Boasting a fantastic mix of CG and traditional effects, Paul Verhoeven’s wildly subversive Starship Troopers closes out our animated midnight series. Friday, August 24 and Saturday, August 25. Would you like to know more?
The futuristic society depicted in Paul Verhoeven’s Starship Troopers is one utterly saturated with heavy handed propaganda.
While the most of the movie concentrates on the interstellar war waging between Bugs and Humans, Verhoeven drops hints about what life is like in the Federation by peppering the movie with state produced news reels, whose tone deaf cheer reveal a terrifying world of conditional citizenship, 24 hour justice systems, and insane military fetishism. Verhoeven and the film’s writer, Edward Neumeier, culled much of this information directly from Robert Heinlein’s original novel, but they do so with such a seething sneer that makes the kind of fascist militaristic society that Heinlein daydreamed over look utterly ridiculous.
Heinlein imagined a society that sacrificed freedom for order, and Verhoeven, who came of age in the Netherlands during World War II, draws a parallel between Heinlein’s Federation to the breed of fascism that crippled Europe during the war. Rather than re-work the material into something more palatable, Verhoeven cleverly presents the story of an up-and-coming soldier making waves in an interstellar war as a straight adventure film, all while applying twists, like horrifying graphic violence and a heavy dose of camp, that turn the gung-ho action-adventure into a stunning spoof on war and the powers that drive men to conflict.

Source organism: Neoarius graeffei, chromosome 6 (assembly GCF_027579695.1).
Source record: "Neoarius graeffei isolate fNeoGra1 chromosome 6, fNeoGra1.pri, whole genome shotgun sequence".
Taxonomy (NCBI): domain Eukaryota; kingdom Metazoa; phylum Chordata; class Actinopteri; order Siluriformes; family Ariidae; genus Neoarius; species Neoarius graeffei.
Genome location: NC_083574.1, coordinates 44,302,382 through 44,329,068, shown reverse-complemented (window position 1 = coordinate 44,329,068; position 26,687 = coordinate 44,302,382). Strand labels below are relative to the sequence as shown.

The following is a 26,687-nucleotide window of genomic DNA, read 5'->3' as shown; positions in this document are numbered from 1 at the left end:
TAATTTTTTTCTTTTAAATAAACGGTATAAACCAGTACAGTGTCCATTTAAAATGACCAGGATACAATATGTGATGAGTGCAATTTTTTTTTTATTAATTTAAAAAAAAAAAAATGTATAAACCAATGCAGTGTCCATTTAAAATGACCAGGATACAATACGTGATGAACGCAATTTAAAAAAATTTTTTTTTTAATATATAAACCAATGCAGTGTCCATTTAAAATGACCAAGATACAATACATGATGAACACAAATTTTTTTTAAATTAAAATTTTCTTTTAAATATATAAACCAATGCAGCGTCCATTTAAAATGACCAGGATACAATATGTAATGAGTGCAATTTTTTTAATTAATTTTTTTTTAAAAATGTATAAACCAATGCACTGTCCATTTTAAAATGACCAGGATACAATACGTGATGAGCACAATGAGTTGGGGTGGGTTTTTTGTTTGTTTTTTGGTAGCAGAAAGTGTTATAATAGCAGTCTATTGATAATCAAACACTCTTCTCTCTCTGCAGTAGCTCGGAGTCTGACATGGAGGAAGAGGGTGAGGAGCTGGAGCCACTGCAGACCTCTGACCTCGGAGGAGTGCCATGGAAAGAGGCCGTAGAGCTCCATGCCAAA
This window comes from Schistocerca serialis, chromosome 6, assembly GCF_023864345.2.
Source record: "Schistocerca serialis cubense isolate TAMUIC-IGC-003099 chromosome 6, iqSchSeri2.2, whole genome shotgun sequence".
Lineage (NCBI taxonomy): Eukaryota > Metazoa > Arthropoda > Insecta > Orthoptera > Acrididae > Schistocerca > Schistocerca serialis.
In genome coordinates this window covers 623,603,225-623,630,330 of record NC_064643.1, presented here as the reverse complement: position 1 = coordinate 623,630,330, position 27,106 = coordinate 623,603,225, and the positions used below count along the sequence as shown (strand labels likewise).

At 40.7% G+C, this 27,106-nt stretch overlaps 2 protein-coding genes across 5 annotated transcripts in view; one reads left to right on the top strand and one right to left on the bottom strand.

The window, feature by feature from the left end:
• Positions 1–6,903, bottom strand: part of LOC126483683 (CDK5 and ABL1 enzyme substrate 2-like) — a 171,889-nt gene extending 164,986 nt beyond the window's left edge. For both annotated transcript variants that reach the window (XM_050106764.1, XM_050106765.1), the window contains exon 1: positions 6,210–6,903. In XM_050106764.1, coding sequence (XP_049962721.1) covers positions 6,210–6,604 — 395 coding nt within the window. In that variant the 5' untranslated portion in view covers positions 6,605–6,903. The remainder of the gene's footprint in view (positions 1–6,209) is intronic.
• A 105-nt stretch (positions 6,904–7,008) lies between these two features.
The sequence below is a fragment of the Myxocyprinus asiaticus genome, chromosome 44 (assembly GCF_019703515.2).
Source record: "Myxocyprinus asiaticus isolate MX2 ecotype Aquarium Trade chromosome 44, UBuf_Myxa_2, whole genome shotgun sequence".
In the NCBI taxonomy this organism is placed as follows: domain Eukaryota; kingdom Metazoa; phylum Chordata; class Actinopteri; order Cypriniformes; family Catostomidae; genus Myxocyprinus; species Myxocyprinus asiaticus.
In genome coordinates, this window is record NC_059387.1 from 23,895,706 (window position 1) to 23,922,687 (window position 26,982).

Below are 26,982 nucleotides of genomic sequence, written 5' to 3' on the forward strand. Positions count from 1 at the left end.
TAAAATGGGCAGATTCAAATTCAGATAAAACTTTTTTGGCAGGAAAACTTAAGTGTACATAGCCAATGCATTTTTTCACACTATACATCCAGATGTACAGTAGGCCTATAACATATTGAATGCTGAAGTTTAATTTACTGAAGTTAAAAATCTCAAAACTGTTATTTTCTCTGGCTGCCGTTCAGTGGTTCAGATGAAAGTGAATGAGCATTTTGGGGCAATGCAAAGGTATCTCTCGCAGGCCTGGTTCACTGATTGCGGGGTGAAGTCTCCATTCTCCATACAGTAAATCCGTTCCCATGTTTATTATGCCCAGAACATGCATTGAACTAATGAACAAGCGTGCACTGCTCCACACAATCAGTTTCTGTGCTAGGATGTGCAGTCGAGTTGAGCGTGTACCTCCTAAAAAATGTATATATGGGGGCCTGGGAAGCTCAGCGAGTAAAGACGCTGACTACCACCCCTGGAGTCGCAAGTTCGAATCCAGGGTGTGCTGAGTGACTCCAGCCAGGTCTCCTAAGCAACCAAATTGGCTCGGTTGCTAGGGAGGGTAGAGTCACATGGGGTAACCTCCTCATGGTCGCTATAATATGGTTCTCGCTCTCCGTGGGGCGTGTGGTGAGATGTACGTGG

For many, the propaganda sequences that pepper the film are the best part. Neumeier and Verhoeven modeled the scenes after the type of information that was being put out during the height of World War II–by the Nazi’s, the Italians, the Soviets, and (probably most of all) by the United States.
Below we’ve cobbled together a few the pieces of propaganda that inspired Verhoeven, including a piece from Frank Capra’s Why We Fight, which Starship Troopers pantomimes heavily. The clip basically amounts to a propaganda film admonishing states for using propaganda.
Why We Fight – Propaganda
“Education for Death” produced by Disney